How did we get our start? This is the origin story of Prairie Soap Shack.
Back in 2018 when I was on maternity leave from nursing with our second son, I spent a lot of time outside watching our then 3 year old play in the trees and I remember the exact moment. That pivotal moment. I was examining the golden pine resin dripping down our 100 year old pine trees, in my grandparents old farm yard where we were living. I remember thinking "what is this stuff? It smells amazing. Can I make something with it?"... We then went inside and I googled it. The series of events unfolded over the next few weeks (because my curiosity and passion in life took over me) and I went from infusing resin in oil to make salve, researching how to make candles, researching more prairie plants, traditional Indigenous uses, and what else I could make.
Then one day my Mom said to me "I'm surprised you haven't tried making soap yet!" I suppose she suggested this being as I liked making things from scratch and had a 'natural home'. I was really intentional about what products I bought and what our family consumed on and in our bodies. “You’re right, I don’t know why I haven’t tried that yet!” I had been using natural bar soap for years already.
Okay Mom, challenge accepted. I then bought books, read so much online, ordered supplies, met soap makers at markets... and not long after, my first batch was made at midnight in an empty cream carton while my babes were sleeping.
I then developed an absolute passion for this creating... a complete mix of science, math and art. I devoured it. Simultaneously while indulging in another passion of mine of increasing my knowledge on prairie plants. It was a few months later when it dawned on me to merge my two passions- create all-natural skin and body care products using prairie plants. I eventually thought "Well, if I want to keep creating this, I better start selling it so I can justify making copious bars of soap!"
...Little did I know everything that starting a business would entail. My husband was supportive the whole time saying “Go for it!”. Our kids were good sleepers (God Bless Them) and he was working away at the time so I had quiet evenings to myself. I had the ambition every single night to stay awake till midnight or later, creating in my kitchen like a mad scientist, in our little farm house that was now bursting at the seams with jars, herbs, oils and soap. I managed my stress of solo-parenting and alone time with learning and developing my big ideas.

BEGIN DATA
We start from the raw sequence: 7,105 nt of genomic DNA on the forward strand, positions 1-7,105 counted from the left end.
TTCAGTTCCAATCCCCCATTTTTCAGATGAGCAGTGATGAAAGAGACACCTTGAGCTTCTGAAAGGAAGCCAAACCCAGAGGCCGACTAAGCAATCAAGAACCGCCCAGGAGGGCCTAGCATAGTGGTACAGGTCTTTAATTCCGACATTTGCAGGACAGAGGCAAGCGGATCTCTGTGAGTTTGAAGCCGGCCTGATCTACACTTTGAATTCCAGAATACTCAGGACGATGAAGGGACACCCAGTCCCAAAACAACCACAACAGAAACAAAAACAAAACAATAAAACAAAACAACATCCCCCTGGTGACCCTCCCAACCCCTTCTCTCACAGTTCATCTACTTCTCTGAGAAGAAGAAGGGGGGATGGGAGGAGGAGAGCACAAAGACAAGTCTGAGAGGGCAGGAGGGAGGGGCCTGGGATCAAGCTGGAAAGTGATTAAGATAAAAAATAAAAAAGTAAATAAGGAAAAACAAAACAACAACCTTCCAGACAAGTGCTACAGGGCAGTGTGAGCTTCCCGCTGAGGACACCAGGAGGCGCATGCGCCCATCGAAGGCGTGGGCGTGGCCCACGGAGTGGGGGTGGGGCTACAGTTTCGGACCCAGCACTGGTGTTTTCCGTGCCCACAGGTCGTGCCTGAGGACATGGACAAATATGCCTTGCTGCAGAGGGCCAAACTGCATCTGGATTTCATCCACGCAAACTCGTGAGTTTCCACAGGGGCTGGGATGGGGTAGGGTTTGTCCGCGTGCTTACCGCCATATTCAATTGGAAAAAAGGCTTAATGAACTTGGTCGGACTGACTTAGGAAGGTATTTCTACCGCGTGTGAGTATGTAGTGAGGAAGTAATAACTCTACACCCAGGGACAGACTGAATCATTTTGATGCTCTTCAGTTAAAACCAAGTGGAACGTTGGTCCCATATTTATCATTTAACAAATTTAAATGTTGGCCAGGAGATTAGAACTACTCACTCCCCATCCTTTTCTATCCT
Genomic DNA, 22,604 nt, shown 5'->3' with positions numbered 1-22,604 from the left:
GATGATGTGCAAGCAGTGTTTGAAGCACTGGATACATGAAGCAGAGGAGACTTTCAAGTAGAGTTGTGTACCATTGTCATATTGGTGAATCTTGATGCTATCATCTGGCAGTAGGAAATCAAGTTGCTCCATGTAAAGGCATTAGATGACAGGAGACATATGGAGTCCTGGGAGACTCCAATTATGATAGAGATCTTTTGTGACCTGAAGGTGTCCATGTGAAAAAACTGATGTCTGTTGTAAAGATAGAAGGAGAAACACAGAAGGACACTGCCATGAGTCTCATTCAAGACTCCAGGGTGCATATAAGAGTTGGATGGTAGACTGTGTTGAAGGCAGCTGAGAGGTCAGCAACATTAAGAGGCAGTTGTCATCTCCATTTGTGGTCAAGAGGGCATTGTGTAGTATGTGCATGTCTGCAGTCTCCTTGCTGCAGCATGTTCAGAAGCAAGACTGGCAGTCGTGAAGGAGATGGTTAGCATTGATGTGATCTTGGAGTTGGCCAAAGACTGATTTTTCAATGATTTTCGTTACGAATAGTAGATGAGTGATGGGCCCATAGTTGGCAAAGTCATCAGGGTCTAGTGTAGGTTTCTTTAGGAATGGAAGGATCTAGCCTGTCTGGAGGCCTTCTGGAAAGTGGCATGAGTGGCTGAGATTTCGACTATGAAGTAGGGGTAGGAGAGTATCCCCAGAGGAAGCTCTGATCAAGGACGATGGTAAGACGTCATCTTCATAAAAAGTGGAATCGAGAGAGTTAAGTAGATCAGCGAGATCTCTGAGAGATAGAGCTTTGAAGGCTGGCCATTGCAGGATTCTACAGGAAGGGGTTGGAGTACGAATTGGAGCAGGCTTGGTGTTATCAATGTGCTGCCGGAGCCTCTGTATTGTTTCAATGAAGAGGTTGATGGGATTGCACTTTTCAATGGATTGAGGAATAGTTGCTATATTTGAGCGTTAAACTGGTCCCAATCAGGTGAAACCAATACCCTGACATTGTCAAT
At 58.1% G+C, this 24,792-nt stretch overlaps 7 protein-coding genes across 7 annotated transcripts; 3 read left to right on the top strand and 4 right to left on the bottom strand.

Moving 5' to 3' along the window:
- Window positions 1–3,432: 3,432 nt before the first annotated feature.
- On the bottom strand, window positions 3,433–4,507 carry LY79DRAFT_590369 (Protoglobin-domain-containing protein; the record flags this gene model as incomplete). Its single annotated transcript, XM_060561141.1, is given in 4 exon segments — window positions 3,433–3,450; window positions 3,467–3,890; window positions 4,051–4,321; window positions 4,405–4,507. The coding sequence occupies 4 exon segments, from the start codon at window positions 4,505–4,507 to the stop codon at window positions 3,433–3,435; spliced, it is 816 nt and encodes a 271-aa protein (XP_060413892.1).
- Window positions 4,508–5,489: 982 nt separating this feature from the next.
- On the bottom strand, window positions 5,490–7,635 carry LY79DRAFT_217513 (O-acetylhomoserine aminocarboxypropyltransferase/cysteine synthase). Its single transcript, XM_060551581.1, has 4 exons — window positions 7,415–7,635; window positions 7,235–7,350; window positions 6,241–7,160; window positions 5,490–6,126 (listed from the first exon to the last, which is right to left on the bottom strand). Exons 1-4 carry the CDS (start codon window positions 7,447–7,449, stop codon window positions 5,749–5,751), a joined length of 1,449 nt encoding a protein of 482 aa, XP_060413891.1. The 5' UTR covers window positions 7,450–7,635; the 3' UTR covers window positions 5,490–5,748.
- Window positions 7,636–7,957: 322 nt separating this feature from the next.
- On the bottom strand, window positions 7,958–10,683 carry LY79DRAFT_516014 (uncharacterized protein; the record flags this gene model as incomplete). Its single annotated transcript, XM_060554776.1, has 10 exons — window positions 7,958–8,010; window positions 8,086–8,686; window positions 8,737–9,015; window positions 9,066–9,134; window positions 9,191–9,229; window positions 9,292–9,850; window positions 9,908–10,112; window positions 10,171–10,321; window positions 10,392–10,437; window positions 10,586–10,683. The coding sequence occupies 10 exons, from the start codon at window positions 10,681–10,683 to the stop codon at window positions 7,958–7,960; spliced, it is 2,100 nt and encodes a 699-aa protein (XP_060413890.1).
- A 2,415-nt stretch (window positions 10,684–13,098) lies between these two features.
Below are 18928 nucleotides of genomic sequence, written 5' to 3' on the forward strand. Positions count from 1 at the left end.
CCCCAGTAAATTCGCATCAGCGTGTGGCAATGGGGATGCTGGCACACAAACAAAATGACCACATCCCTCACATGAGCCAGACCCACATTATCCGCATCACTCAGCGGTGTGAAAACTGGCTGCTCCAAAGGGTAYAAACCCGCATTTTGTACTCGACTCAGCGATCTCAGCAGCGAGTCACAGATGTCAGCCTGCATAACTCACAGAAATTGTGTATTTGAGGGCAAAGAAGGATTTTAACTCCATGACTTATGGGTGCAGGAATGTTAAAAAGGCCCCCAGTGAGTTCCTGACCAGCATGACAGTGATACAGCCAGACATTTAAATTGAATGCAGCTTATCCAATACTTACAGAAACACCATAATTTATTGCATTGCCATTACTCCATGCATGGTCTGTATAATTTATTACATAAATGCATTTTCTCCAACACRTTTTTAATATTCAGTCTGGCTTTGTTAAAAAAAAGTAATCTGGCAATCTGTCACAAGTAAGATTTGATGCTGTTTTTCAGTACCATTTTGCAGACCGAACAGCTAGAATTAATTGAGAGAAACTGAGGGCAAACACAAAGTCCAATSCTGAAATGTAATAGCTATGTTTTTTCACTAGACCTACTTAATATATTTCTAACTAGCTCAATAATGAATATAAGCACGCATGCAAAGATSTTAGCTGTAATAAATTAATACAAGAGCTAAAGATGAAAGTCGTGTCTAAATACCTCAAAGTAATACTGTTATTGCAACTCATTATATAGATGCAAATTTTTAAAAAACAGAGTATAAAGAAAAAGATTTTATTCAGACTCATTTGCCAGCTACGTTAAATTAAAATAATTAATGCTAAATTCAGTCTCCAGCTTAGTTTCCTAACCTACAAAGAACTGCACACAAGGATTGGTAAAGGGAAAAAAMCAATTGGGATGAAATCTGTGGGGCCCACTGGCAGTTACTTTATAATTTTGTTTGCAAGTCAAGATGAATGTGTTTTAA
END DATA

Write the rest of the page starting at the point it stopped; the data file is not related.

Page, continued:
The past five years have brought not only formulating and making all my own products- learning the herbs (identifying, foraging, growing our own plants from seed indoors and transplanting to the garden, harvesting, drying, infusing), studying the ingredients I wanted to use (from rendering our own tallow to working with vegetable and nut oils), creating my own essential oil blends, experimenting with all the natural colourants (some successful and some fails), to eventually scaling my recipes to meet the demand. My husband has watched my processes and then designed and built my soap molds, soap cutters, soap stamper, soap tube extractor, then eventually even bigger soap molds. After a few years and a move to the farm, we have built a new studio space, curing room and packaging room as we absolutely outgrew our kitchen. We have made my own “Prairie Soap Shack” outbuilding for drying herbs and photography. We have designed our own packaging then worked with graphic designers, sourced packaging and all the materials. Then comes the business side of things- I built my own website, twice, learned how to use social media (instagram, facebook, pinterest and now tiktok), do email marketing and explore other online platforms. We write a column for a rural women magazine TrailblazHer, as well as being asked to be in Vogue and Vanity Fair, we have done podcast interviews, and will soon be on CityTV! We have incorporated our business and continue to expand our wholesale accounts and sell through our website, while also attending some markets. Somehow I wonder how there is time for all this, while also raising our two children and continuing to scratch cook and help manage our farm. But we make time for things we are passionate about.
Our Rural Woman Podcast Interview Here:
After five years, I realize that when you have an idea that leads to a new path in life (as I now run my business and have let my nursing license expire), when you have confidence and curiosity paired with ambition and support… There are possibilities and dreams.